Online Gerontology Bachelor’s Degree
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As life expectancy in the U.S. continues to rise, the aging population grows more diverse, as do the needs and expectations concerning its health and well being. This demographic change fuels the demand for skilled professionals with expertise in the field of aging. If you are interested in working with older people -- helping them meet the physical, emotional, and social challenges that accompany the aging process -- an online bachelor's degree in gerontology can pave the way to many rewarding career possibilities.
This page introduces the field of gerontology and explains the training you will acquire in a bachelor's in gerontology program; it also provides examples of how this degree translates into employment opportunities.
What is Gerontology?
Gerontology addresses the processes of aging through a multidisciplinary lens, focusing on the experiences of individuals and groups from middle age through the end of life. A bachelor's in gerontology provides graduates with the knowledge and skills they need to assist the aging population as it navigates the changes and challenges during their lifespan.
The field draws on several areas of study, including biology, psychology, sociology, human services, public policy, and economics. Emerging specializations within the field not only reflect the range of evolving career possibilities, but they also mirror the diverse characteristics and needs of the aging population. These subdivisions include concentrations in areas like community health, family therapy, bereavement counseling, and geriatric care. They also include newer specialties in financial gerontology, gerontological criminology, and biomedical or life-extension gerontology.
One of the most versatile undergraduate majors, gerontology can lead to employment in public health, healthcare and nursing facilities, social services, and government agencies. A bachelor's in gerontology provides a sound foundation for graduate and professional training in fields like geriatric nursing, counseling, and healthcare management. In response to the demand for gerontology professionals of all kinds, colleges and universities have established new departments, including online gerontology degrees, which are staffed by academic gerontologists and researchers with master's and doctorate degrees. As more seniors maintain healthy and active lifestyles, they seek out physical trainers, nutritionists, and recreational specialists. The corporate sector increasingly employs designers, researchers, and other entrepreneurs to develop new products and services designed for older consumers.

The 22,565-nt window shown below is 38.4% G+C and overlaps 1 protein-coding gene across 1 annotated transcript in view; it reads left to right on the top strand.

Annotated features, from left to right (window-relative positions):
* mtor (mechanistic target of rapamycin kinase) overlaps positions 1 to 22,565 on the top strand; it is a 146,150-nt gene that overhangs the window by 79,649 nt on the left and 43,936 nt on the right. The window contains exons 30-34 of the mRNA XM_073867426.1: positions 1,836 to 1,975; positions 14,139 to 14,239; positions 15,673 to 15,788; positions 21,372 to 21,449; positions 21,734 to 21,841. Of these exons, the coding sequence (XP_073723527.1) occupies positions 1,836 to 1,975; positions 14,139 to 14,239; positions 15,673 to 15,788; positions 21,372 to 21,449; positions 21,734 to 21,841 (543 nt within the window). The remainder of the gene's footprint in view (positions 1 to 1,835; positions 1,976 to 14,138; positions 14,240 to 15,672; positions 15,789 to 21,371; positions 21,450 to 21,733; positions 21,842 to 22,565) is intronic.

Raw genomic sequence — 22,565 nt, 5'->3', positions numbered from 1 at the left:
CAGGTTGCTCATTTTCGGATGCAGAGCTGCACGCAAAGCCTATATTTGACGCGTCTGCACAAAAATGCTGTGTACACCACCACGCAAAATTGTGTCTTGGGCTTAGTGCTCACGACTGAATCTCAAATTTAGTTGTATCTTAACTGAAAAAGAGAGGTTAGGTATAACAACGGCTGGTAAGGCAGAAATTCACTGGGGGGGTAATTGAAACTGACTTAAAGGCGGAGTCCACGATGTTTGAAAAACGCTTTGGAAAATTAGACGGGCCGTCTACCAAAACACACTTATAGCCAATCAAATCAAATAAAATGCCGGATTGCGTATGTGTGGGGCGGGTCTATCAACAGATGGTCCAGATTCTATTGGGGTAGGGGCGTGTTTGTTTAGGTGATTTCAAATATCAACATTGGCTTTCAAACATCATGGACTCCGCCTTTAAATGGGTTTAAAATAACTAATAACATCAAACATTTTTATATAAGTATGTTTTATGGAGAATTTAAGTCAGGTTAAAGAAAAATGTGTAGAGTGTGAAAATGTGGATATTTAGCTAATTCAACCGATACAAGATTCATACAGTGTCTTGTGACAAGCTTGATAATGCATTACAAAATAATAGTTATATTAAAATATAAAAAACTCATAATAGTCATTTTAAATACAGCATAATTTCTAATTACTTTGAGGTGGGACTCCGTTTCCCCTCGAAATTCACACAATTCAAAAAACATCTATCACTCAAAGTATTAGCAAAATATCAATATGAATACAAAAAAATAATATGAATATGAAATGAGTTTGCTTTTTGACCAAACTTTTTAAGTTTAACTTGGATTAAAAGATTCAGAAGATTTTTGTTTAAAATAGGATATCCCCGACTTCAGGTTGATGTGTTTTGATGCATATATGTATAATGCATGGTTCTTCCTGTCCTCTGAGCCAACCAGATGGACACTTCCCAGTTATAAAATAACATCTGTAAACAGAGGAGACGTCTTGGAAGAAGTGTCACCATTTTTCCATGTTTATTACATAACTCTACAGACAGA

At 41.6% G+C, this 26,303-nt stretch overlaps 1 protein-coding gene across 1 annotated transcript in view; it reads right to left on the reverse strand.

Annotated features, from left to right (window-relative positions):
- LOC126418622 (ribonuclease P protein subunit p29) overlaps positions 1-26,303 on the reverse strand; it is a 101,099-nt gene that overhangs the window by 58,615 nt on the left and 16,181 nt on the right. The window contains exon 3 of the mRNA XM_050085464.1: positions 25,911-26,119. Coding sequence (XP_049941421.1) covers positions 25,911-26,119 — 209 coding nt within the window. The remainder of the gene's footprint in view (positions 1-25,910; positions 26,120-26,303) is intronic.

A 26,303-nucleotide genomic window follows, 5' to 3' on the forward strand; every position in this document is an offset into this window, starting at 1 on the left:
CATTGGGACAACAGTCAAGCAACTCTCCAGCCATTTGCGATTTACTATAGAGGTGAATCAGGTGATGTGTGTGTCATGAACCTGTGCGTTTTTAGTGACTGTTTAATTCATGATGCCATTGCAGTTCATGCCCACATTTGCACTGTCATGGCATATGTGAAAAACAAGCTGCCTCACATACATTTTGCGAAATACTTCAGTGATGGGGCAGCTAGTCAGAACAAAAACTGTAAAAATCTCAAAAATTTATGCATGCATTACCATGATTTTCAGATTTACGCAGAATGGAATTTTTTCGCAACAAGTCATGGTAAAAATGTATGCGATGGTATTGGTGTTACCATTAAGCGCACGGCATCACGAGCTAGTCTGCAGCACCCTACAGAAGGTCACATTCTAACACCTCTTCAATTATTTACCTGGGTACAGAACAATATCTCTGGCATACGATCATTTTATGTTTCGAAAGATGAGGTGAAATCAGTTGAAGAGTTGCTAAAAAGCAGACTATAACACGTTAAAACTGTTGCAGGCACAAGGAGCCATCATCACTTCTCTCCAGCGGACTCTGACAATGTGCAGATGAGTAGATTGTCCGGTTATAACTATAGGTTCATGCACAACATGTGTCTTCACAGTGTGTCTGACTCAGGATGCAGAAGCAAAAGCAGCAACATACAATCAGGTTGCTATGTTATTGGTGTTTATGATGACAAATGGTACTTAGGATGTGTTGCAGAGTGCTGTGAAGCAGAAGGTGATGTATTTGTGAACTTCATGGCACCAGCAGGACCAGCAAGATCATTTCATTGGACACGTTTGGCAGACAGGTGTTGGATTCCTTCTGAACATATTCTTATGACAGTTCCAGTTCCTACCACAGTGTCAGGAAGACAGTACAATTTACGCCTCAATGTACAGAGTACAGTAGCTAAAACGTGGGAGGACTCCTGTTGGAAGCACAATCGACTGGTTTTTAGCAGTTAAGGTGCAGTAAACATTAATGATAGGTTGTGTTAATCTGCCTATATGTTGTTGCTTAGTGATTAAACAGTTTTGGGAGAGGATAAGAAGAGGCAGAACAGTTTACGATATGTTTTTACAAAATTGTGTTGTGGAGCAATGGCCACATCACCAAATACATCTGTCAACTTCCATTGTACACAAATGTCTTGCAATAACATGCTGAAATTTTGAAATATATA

What Can I Do with an Online Gerontology Bachelor's Degree?
The job outlook for graduates with online gerontology degrees is positive. For example, the Bureau of Labor Statistics projects the employment of healthcare social workers to increase by 16% from 2016 to 2026; it projects a 14% growth rate for family social workers. This section describes how skills acquired in a gerontology degree translate into career paths in both the public and private sectors, where gerontologists work, and what professions and salary levels you can expect.
Skills and Knowledge Gained
An online bachelor's degree in gerontology covers coursework and concentrations that train students for roles in healthcare, counseling, policy, and advocacy. The curriculum typically encompasses courses in research methods; physiology of aging; psychology of aging; healthcare management; and law, ethics and government policy. Gerontologists with only a bachelor's degree find employment in positions such as case managers, healthcare aides, and personal care assistants. Those who complete graduate or advanced training enter fields like geriatric nursing, social work, counseling, and recreational therapy. Some gerontologists work directly with elderly clients providing care and support, while others work in managerial positions in healthcare facilities, agencies, and private organizations that serve the diverse needs of the aging population.